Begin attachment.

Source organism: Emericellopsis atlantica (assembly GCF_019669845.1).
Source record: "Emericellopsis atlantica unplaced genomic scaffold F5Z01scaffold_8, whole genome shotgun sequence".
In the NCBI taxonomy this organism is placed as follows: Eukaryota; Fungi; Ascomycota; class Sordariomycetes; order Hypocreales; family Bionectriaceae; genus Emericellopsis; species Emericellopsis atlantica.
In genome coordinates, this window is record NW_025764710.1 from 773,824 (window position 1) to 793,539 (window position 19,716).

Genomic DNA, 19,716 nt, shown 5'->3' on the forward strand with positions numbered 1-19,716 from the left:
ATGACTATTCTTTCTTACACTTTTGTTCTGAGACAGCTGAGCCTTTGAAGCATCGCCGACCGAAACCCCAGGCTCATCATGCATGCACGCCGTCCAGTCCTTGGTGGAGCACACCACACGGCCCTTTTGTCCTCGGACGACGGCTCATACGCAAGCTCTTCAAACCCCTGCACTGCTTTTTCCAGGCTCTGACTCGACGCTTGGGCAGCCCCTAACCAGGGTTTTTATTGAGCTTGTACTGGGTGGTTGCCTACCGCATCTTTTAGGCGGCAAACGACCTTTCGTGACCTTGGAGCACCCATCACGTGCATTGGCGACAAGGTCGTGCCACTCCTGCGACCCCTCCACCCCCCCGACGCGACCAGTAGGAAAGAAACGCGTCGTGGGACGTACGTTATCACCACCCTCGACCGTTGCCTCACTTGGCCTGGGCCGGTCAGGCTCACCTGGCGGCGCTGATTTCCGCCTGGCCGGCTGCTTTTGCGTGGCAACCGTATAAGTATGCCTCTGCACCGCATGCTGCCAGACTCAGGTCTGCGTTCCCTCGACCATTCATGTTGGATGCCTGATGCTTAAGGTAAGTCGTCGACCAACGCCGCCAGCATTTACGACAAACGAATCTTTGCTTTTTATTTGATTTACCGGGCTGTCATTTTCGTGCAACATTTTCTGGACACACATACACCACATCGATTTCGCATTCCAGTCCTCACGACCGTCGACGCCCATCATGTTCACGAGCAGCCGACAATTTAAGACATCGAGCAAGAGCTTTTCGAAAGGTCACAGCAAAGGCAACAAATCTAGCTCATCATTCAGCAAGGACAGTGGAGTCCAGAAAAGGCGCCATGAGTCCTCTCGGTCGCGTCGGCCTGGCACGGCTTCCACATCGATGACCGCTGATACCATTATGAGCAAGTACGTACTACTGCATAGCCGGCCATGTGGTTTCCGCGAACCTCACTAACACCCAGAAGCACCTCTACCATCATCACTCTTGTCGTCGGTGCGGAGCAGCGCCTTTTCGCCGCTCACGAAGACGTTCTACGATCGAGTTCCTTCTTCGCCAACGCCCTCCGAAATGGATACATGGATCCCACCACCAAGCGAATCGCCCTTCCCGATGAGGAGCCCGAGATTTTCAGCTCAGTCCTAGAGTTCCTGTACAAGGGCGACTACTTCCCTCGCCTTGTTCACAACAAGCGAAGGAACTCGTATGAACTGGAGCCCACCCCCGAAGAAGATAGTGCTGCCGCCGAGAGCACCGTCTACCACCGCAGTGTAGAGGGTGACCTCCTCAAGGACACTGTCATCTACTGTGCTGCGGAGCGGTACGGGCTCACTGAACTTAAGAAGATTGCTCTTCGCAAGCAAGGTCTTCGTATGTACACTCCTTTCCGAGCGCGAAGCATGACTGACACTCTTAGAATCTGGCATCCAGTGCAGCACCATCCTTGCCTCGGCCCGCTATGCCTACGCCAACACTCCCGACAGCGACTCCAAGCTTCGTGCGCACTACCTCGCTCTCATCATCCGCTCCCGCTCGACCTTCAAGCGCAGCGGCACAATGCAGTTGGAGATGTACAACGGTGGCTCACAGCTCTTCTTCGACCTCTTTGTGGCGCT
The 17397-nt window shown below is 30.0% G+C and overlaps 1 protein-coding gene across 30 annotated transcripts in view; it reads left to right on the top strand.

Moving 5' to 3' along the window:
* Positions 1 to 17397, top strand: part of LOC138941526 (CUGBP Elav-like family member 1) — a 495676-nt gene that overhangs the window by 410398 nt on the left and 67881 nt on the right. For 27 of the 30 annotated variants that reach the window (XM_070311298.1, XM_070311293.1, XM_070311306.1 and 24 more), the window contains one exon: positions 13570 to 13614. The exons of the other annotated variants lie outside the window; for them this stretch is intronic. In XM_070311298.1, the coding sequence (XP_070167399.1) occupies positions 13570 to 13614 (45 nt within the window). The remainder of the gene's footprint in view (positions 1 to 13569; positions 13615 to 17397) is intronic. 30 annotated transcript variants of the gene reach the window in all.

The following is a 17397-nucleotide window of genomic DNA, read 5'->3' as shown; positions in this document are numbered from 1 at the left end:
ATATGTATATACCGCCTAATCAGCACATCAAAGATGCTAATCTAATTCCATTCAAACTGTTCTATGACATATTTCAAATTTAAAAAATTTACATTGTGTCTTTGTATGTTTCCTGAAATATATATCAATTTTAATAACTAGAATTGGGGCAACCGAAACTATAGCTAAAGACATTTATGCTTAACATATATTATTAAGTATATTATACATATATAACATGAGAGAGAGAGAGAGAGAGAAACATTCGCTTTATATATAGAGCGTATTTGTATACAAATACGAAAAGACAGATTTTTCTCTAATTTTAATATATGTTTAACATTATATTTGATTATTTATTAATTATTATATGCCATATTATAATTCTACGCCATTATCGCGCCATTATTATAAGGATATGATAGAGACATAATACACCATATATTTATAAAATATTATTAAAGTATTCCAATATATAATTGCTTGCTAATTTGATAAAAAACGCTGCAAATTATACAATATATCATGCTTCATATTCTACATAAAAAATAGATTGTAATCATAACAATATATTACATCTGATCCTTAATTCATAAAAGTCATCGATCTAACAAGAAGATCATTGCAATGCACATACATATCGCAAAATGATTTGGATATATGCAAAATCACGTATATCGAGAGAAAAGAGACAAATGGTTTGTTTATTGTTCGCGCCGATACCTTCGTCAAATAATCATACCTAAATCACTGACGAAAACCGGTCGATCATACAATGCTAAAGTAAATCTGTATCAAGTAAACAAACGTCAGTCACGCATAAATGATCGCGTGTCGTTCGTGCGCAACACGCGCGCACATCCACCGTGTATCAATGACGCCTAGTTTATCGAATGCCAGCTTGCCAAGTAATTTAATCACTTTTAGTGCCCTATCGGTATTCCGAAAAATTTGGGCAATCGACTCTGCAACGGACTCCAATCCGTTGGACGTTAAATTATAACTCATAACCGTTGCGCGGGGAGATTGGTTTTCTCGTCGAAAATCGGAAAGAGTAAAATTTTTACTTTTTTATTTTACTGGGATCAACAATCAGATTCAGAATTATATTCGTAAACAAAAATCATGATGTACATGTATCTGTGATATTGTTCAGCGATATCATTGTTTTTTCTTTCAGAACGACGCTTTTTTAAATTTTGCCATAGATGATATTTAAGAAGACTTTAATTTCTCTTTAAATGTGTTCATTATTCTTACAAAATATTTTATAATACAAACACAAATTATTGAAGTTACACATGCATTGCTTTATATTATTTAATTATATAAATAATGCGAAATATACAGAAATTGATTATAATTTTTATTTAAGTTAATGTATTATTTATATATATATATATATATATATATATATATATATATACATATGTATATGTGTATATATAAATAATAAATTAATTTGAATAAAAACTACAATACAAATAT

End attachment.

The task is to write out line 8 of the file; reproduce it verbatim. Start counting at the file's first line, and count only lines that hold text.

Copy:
Moving 5' to 3' along the window: